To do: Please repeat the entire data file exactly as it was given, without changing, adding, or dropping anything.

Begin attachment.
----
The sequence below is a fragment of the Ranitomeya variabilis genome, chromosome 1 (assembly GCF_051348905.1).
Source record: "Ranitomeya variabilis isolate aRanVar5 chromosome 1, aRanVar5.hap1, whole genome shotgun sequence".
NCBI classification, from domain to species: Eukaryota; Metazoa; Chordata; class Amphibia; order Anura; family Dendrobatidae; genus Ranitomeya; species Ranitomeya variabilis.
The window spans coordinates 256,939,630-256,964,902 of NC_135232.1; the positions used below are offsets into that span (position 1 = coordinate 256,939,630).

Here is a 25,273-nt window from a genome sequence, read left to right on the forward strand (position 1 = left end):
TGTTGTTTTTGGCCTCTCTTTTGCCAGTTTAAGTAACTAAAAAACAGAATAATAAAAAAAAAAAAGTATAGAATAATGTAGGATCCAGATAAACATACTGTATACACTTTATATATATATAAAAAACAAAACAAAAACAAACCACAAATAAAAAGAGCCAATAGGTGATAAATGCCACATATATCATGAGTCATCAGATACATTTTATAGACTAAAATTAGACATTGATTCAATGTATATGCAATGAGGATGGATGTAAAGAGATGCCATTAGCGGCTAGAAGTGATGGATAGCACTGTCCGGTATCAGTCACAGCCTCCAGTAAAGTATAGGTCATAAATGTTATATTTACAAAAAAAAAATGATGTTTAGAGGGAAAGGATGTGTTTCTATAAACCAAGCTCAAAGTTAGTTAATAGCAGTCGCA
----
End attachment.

The sequence below is a fragment of the Ranitomeya variabilis genome, chromosome 1 (assembly GCF_051348905.1).
Source record: "Ranitomeya variabilis isolate aRanVar5 chromosome 1, aRanVar5.hap1, whole genome shotgun sequence".
NCBI classification, from domain to species: Eukaryota; Metazoa; Chordata; class Amphibia; order Anura; family Dendrobatidae; genus Ranitomeya; species Ranitomeya variabilis.
The window spans coordinates 256,939,630-256,964,902 of NC_135232.1; the positions used below are offsets into that span (position 1 = coordinate 256,939,630).

Here is a 25,273-nt window from a genome sequence, read left to right on the forward strand (position 1 = left end):
TGTTGTTTTTGGCCTCTCTTTTGCCAGTTTAAGTAACTAAAAAACAGAATAATAAAAAAAAAAAAGTATAGAATAATGTAGGATCCAGATAAACATACTGTATACACTTTATATATATATAAAAAACAAAACAAAAACAAACCACAAATAAAAAGAGCCAATAGGTGATAAATGCCACATATATCATGAGTCATCAGATACATTTTATAGACTAAAATTAGACATTGATTCAATGTATATGCAATGAGGATGGATGTAAAGAGATGCCATTAGCGGCTAGAAGTGATGGATAGCACTGTCCGGTATCAGTCACAGCCTCCAGTAAAGTATAGGTCATAAATGTTATATTTACAAAAAAAAAATGATGTTTAGAGGGAAAGGATGTGTTTCTATAAACCAAGCTCAAAGTTAGTTAATAGCAGTCGCA